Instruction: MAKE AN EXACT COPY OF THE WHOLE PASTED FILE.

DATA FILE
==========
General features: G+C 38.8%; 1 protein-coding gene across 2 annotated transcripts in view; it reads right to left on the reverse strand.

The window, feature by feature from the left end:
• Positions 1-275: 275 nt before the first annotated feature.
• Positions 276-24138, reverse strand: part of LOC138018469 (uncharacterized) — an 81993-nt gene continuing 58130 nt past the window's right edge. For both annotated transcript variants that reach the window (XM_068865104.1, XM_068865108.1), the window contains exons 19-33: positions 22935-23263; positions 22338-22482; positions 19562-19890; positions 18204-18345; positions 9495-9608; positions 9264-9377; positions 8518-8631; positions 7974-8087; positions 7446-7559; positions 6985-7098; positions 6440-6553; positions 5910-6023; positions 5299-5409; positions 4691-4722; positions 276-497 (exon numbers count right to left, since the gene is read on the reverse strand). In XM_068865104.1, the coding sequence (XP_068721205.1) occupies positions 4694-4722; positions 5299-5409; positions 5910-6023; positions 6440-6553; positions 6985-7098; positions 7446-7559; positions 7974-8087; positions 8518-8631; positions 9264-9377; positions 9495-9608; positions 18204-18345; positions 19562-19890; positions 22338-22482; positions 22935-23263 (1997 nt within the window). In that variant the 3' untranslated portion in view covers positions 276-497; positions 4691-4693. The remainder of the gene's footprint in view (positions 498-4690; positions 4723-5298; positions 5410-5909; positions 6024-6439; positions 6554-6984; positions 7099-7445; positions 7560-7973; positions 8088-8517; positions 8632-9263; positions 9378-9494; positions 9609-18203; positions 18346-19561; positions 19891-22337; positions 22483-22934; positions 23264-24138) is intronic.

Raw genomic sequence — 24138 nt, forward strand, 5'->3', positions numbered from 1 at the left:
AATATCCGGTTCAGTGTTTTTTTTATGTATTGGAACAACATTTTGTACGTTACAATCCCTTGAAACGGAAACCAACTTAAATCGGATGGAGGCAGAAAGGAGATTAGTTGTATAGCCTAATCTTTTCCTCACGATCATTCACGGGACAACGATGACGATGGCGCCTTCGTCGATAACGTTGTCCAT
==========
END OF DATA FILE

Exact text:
General features: G+C 38.8%; 1 protein-coding gene across 2 annotated transcripts in view; it reads right to left on the reverse strand.

The window, feature by feature from the left end:
• Positions 1-275: 275 nt before the first annotated feature.
• Positions 276-24138, reverse strand: part of LOC138018469 (uncharacterized) — an 81993-nt gene continuing 58130 nt past the window's right edge. For both annotated transcript variants that reach the window (XM_068865104.1, XM_068865108.1), the window contains exons 19-33: positions 22935-23263; positions 22338-22482; positions 19562-19890; positions 18204-18345; positions 9495-9608; positions 9264-9377; positions 8518-8631; positions 7974-8087; positions 7446-7559; positions 6985-7098; positions 6440-6553; positions 5910-6023; positions 5299-5409; positions 4691-4722; positions 276-497 (exon numbers count right to left, since the gene is read on the reverse strand). In XM_068865104.1, the coding sequence (XP_068721205.1) occupies positions 4694-4722; positions 5299-5409; positions 5910-6023; positions 6440-6553; positions 6985-7098; positions 7446-7559; positions 7974-8087; positions 8518-8631; positions 9264-9377; positions 9495-9608; positions 18204-18345; positions 19562-19890; positions 22338-22482; positions 22935-23263 (1997 nt within the window). In that variant the 3' untranslated portion in view covers positions 276-497; positions 4691-4693. The remainder of the gene's footprint in view (positions 498-4690; positions 4723-5298; positions 5410-5909; positions 6024-6439; positions 6554-6984; positions 7099-7445; positions 7560-7973; positions 8088-8517; positions 8632-9263; positions 9378-9494; positions 9609-18203; positions 18346-19561; positions 19891-22337; positions 22483-22934; positions 23264-24138) is intronic.

Raw genomic sequence — 24138 nt, forward strand, 5'->3', positions numbered from 1 at the left:
AATATCCGGTTCAGTGTTTTTTTTATGTATTGGAACAACATTTTGTACGTTACAATCCCTTGAAACGGAAACCAACTTAAATCGGATGGAGGCAGAAAGGAGATTAGTTGTATAGCCTAATCTTTTCCTCACGATCATTCACGGGACAACGATGACGATGGCGCCTTCGTCGATAACGTTGTCCAT